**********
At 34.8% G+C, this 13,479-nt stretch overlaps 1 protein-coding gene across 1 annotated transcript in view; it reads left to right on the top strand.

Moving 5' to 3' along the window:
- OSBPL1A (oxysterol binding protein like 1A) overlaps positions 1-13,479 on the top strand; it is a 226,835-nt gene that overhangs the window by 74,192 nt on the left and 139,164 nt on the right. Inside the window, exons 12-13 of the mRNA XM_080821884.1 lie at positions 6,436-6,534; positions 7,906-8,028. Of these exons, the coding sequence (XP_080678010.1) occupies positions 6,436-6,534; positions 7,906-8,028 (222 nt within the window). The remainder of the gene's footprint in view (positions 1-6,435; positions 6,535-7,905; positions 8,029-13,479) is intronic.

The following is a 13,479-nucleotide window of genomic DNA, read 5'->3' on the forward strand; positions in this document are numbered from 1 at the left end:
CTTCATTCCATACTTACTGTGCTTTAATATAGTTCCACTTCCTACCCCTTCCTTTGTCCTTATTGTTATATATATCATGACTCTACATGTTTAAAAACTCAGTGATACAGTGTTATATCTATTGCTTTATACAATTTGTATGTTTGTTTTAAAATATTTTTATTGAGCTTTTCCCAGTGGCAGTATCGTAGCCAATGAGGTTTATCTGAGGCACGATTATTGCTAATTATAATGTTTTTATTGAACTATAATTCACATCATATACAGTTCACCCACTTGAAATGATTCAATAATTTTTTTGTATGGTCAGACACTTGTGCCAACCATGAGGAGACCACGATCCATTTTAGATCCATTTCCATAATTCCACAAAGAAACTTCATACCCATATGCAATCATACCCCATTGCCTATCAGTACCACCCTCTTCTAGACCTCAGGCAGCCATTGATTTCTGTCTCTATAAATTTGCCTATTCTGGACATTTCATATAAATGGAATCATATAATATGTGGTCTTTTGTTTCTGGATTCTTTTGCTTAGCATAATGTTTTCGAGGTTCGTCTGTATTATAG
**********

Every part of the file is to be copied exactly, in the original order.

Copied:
At 34.8% G+C, this 13,479-nt stretch overlaps 1 protein-coding gene across 1 annotated transcript in view; it reads left to right on the top strand.

Moving 5' to 3' along the window:
- OSBPL1A (oxysterol binding protein like 1A) overlaps positions 1-13,479 on the top strand; it is a 226,835-nt gene that overhangs the window by 74,192 nt on the left and 139,164 nt on the right. Inside the window, exons 12-13 of the mRNA XM_080821884.1 lie at positions 6,436-6,534; positions 7,906-8,028. Of these exons, the coding sequence (XP_080678010.1) occupies positions 6,436-6,534; positions 7,906-8,028 (222 nt within the window). The remainder of the gene's footprint in view (positions 1-6,435; positions 6,535-7,905; positions 8,029-13,479) is intronic.

The following is a 13,479-nucleotide window of genomic DNA, read 5'->3' on the forward strand; positions in this document are numbered from 1 at the left end:
CTTCATTCCATACTTACTGTGCTTTAATATAGTTCCACTTCCTACCCCTTCCTTTGTCCTTATTGTTATATATATCATGACTCTACATGTTTAAAAACTCAGTGATACAGTGTTATATCTATTGCTTTATACAATTTGTATGTTTGTTTTAAAATATTTTTATTGAGCTTTTCCCAGTGGCAGTATCGTAGCCAATGAGGTTTATCTGAGGCACGATTATTGCTAATTATAATGTTTTTATTGAACTATAATTCACATCATATACAGTTCACCCACTTGAAATGATTCAATAATTTTTTTGTATGGTCAGACACTTGTGCCAACCATGAGGAGACCACGATCCATTTTAGATCCATTTCCATAATTCCACAAAGAAACTTCATACCCATATGCAATCATACCCCATTGCCTATCAGTACCACCCTCTTCTAGACCTCAGGCAGCCATTGATTTCTGTCTCTATAAATTTGCCTATTCTGGACATTTCATATAAATGGAATCATATAATATGTGGTCTTTTGTTTCTGGATTCTTTTGCTTAGCATAATGTTTTCGAGGTTCGTCTGTATTATAG